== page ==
Funding cuts to federal tax offices are creating confusion and frustration for hundreds of Victoria residents with non-profit groups being left to pick up the slack, says the head of a local legal aid group.
Together Against Poverty Society is one of several local organizations who run tax preparation clinics for low-income, disabled and senior residents on behalf of the Canada Revenue Agency each year.
“It’s a program that the CRA delivers, but all they do is refer people to organizations like us,” said Kelly Newhook, TAPS executive director. “So if you call CRA and ask them to help low-income people do their taxes, they end up in our office.”
TAPS relies on six retired accountants and accounting students to help about 60 people file their taxes once a week as part of the CRA’s Community Volunteer Income Tax Program. The CRA provides volunteers with tax software and training through a 41-minute online video and tele-conferencing services.
Last year, volunteers recovered $1.5 million in federal and provincial tax returns, and TAPS has already recovered $790,000 for more than 400 clients this season, Newhook said.
On the CRA website, the referral program is touted as a “collaboration” with community organizations, but Newhook said it amounts to little more than downloading of government responsibility onto community groups.
“The (CRA) program increases our overhead and CRA doesn’t give us a penny,” she said of the walk-in service. “There’s usually a line-up outside the building when we arrive. We turn away about 20 people every week. They pack in this lobby, a lot of people with disabilities and health issues.”
Tax office closures lead to confusion
Last October, CRA offices across the country were permanently closed to the public, a result of more than $100 million in cutbacks to the agency in the 2013/14 budget. The agency is in the process of cutting more than $313-million annually and about 3,100 full-time positions from its ranks by 2017-18, according to recent reports.
A spokesperson for the CRA said over half a million Canadians used the Community Volunteer Income Tax Program in 2013, with approximately 99,000 British Columbians accessing the service. Regional numbers were not available, but the spokesperson said there are 25 community groups offering volunteer tax services on southern Vancouver Island.
Victoria MP Murray Rankin said his office is experiencing a surge in calls from residents, many without access to computers, who are confused about how to access CRA services.
“You don’t get the tax packages in the mail anymore, you can no longer do Telefile, and you can no longer do simplified tax return forms,” said Rankin, also the Official Opposition’s National Revenue critic.
Rankin said CRA employees who previously assisted volunteers in person with complicated tax files are now only available through an 800-number, which can be backlogged.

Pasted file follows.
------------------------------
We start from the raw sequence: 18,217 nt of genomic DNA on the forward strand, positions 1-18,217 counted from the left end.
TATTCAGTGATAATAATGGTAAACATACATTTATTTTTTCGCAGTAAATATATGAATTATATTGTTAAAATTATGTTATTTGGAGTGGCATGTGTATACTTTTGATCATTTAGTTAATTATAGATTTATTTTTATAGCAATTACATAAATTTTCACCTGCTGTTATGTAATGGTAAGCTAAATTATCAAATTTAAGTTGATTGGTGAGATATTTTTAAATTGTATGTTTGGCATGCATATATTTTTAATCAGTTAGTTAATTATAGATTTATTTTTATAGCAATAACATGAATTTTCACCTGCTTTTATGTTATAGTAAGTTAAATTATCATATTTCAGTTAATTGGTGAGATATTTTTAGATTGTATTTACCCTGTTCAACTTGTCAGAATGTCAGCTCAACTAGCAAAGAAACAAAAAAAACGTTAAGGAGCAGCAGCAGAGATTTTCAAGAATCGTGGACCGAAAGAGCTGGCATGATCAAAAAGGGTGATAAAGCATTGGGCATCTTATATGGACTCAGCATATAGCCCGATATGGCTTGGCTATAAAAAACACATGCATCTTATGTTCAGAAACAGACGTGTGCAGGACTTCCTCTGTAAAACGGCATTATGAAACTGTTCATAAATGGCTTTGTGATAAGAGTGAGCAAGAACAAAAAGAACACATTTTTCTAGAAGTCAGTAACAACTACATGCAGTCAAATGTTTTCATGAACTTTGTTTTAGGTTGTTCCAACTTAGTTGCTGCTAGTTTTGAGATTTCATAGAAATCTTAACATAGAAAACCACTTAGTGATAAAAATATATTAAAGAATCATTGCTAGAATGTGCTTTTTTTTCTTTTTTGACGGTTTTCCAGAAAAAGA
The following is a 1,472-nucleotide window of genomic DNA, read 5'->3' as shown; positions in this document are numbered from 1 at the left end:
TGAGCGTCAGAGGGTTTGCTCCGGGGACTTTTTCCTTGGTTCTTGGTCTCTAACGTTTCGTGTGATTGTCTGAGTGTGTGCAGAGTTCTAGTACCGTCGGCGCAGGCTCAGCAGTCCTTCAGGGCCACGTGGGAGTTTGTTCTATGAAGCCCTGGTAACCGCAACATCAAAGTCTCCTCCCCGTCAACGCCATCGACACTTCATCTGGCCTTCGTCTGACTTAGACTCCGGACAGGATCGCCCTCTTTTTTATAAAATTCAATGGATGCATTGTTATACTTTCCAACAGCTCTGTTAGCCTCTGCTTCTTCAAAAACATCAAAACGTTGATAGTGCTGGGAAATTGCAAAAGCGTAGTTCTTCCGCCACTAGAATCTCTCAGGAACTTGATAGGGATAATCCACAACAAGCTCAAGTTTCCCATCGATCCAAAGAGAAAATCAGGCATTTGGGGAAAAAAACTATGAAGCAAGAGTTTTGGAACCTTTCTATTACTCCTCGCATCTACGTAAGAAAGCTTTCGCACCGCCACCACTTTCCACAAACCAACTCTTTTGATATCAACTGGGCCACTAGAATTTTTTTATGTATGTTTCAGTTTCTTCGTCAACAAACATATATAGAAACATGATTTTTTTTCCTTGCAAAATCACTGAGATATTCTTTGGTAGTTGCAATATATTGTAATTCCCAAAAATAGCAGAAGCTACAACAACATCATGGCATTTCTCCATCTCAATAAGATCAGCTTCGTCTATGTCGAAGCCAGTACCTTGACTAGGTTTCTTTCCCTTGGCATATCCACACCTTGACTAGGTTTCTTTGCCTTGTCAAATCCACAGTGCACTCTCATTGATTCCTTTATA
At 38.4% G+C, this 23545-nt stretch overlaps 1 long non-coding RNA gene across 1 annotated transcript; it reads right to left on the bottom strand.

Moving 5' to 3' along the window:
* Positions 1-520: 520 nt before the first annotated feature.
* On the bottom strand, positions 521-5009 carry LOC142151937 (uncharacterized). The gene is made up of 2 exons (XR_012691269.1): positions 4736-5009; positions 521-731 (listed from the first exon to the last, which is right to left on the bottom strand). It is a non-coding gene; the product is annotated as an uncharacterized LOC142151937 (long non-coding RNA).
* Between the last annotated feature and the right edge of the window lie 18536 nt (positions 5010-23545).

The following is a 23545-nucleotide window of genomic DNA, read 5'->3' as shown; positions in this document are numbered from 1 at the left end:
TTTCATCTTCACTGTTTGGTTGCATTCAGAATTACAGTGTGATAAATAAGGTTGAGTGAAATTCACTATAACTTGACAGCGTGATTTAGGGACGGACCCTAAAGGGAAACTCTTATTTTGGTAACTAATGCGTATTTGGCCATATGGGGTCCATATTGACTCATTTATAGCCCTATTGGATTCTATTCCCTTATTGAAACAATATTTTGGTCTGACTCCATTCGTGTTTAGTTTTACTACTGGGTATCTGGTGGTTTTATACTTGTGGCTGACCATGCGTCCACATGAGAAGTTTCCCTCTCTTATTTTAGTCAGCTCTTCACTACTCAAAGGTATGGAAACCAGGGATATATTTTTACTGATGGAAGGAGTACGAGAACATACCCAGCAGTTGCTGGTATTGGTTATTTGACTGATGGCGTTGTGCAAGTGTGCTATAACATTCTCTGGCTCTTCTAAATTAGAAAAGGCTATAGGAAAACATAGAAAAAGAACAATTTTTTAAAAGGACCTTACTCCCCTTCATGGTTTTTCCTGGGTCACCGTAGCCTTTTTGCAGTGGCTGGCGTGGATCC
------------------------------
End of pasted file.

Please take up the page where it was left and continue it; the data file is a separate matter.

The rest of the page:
“The government walks away from any accountability for service delivery and who picks up the slack? Community minded groups,” he said.
James Bay New Horizons expanded its seniors-only tax preparation program to the greater low-income community this year, and its 300-plus appointments are already booked to mid-April, said executive director Kim Dixon.
“We’ve noticed a substantial increase in demand this year,” she said.
Volunteers book appointments and run the program, but staff time and resources are still required, Dixon says.
“We use our own computers, and we print everything off for people’s records,” she says. “I think we’re only one of four (local) organizations running this program.”
Silver Threads offices in Saanich and Victoria also administer in the CRA’s low-income program, assisting about 320 low-income seniors during tax season, said Anne Nelson, Saanich centre director.
Drop-off tax preparation services are also available through St. Vincent de Paul Social Concern office, Saanich Baptist Church and others.
‘Tax return blitz’ to be held tomorrow in downtown Victoria
To help meet demand, TAPS and the Victoria Cool Aid Society are hosting a “tax return blitz” today at the Downtown Community Activity Centre, 755 Pandora Ave., from 9 a.m. to 3 p.m.
A financial information fair will be held in conjunction and hosted by the Community Social Planning Council and the Financial Empowerment Resources Network. Grants from Vancity and the TC Financial Literacy Fund are being used to pay for the event.
Rankin’s office also keeps a list of organizations providing volunteer tax clinics.
“Of course we want people to come get their taxes done, but there is a constant downloading of responsibility onto community services for basic needs,” Newhook said. “Doing your taxes is a basic right of citizenship and not being provided support to complete that action is a problem.”